After this week’s election, the nation’s commander-in-chief upped the ante on political strife. President Donald Trump promised to blame Democrats for any failings of the next Congress. He again attacked journalists as enemies of the people for asking him tough questions.
Such divisive rhetoric is indefensible, regardless of who utters it.
Oregonians cannot solve our national problems. But we can do better; and, in doing so, we can set an example for the country.
As part of that, the Register-Guard strives to present a variety of viewpoints on this page every day. We subscribe to the beliefs that truth arises through the collision of ideas; that no one person, party or viewpoint holds all the answers; and that society benefits from listening to those with whom we disagree.
Besides, life is far more interesting when we hang around people of opposite politics — if we actually listen to what they say instead of trying to sway their opinions.
Deep friendships have been forged that way. Oregon Sens. Ron Wyden, a Democrat, and Gordon Smith, a Republican. Conservative national commentator Cal Thomas and liberal presidential candidate Sen. George McGovern. Democratic Gov. Kate Brown and Republican state Senate President Gene Derfler.
And in the current Legislature, the bipartisan Oregon Future Caucus, of which Eugene Democratic Rep. Julie Fahey is a co-chair. The other co-chairs are Sen. Dallas Heard, R-Roseburg; Rep. Diego Hernandez, D-Portland; and Rep. David Brock Smith, R-Port Orford. The contrasts among their ideologies could hardly be more pronounced. However, they are committed to finding common legislative ground on such issues as affordable housing and college costs.
Yet there are people in America, and probably even in Lane County, who lack close friendships with folks of a different political persuasion. That isolation is sad. From coffee shops to city halls and colleges, the public discourse is enlivened, deepened and thus strengthened by including people of diverse views.
But it seems the local discourse sometimes copies the divisive tone of Trump, although from the opposite side. Regardless of where people are on the political spectrum, no one should be reviled for espousing a legitimate viewpoint, especially when it goes against the majority. Indeed, Americans’ constitutional guarantee of freedom of speech serves to protect the voice of the minority.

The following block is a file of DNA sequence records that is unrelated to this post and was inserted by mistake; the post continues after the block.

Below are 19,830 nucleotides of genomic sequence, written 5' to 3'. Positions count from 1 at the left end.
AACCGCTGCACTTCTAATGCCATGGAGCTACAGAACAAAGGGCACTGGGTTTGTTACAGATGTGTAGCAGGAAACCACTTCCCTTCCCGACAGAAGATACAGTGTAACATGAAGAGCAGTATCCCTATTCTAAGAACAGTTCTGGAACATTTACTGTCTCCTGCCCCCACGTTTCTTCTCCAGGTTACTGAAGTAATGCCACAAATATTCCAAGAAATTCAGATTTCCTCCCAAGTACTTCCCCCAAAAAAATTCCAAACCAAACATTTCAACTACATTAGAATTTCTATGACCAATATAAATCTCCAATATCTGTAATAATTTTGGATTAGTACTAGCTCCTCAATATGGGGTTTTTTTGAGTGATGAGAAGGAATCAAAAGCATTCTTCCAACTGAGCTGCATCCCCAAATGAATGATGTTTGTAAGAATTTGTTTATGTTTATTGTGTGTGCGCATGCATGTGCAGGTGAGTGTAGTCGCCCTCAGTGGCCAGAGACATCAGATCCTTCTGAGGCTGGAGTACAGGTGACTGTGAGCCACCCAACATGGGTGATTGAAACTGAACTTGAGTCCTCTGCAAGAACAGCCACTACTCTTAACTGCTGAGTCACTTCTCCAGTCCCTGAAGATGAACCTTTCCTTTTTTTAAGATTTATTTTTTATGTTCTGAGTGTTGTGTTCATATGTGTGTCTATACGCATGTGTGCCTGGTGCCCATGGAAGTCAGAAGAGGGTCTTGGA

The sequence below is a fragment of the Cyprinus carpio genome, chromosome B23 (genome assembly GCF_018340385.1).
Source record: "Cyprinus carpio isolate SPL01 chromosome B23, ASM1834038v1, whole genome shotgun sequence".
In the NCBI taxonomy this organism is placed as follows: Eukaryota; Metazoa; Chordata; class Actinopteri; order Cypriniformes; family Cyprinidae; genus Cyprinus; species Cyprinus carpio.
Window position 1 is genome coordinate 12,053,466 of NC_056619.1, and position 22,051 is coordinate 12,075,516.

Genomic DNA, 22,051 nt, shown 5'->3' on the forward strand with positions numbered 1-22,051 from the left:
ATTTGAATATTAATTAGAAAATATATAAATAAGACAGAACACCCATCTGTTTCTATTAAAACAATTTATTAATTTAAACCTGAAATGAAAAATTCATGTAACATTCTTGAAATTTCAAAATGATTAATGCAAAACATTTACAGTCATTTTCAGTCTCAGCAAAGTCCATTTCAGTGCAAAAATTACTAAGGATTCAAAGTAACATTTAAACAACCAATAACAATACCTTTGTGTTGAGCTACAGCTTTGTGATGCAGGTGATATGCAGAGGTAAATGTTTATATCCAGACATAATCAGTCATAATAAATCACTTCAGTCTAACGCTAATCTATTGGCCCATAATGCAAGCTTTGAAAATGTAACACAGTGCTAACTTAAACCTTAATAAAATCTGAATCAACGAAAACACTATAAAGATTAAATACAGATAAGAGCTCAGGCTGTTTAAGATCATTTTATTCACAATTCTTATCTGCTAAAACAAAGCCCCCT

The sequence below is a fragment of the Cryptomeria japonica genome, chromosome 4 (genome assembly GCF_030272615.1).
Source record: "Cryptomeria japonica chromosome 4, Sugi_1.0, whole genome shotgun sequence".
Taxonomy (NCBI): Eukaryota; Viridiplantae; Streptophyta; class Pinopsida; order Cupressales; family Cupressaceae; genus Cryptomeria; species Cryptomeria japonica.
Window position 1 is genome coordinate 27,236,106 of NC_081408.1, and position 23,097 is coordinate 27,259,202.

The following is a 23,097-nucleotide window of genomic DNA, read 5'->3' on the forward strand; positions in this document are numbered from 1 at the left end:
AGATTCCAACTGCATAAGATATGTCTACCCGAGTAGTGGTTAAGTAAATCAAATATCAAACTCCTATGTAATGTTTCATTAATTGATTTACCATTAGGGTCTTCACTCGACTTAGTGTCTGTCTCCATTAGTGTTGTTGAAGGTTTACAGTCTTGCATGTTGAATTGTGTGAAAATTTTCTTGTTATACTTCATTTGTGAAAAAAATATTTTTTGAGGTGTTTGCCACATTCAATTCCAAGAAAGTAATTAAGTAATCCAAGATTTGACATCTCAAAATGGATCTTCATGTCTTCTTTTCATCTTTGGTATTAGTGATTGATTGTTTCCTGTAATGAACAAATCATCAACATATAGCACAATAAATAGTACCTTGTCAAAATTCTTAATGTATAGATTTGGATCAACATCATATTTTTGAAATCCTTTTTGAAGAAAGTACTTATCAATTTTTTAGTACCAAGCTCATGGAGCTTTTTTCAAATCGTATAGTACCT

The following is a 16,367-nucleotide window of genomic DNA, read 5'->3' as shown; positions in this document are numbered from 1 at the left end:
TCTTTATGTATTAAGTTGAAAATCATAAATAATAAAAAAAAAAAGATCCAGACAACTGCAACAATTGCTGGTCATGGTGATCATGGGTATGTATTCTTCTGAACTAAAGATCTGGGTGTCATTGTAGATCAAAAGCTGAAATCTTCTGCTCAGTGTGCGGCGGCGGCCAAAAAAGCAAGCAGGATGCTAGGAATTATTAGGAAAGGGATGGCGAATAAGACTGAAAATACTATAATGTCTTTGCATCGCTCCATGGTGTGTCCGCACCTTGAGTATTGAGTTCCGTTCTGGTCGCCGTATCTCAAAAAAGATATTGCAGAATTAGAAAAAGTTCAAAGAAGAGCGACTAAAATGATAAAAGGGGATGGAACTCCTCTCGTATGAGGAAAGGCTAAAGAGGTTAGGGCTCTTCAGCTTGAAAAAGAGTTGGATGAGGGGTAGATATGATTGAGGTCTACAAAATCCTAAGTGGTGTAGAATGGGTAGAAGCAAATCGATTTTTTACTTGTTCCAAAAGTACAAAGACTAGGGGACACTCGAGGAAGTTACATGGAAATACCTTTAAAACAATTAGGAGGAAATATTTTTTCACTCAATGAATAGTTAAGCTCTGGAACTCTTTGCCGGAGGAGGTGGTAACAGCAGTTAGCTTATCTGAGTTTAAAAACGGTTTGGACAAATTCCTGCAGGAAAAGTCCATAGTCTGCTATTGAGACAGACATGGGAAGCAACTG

The role of the newspaper opinion page has long been to present a forum for those contrasting views. The Oregonian newspaper was widely attacked for publishing a column by longtime conservative writer Elizabeth Hovde in which she was sympathetic to Vancouver’s Joey Gibson. He founded the highly controversial Patriot Prayer organization and has been part of the Portland protests that escalated into violence.
Hovde’s column was published the day after the massacre at a Pittsburgh synagogue. That was awful timing, although an unfortunate coincidence. The content of the column, for anyone who read all of it, was thoughtful. But some readers confused the column with being a reflection of the editorial staff’s — and thus the newspaper’s — viewpoint.
Any newspaper worth its salt, including the Register-Guard, publishes a wide range of opinions, including ones with which its leadership may disagree. On any given day, readers should find opinions that support their views and opinions that make their blood boil, instead of representing only one side. These opinions include editorials, which represent the collective view of the editorial board, not the staff or the newspaper ownership; cartoons; local essays; and national columns.
Of course, readers always get the last word through their letters to the editor.
The newspaper was the town square and the social media of revolutionary times. It remains so today.
The diverse and dissenting views on this page are a sign of a healthy democracy. Cherish them. Encourage them. Respect them.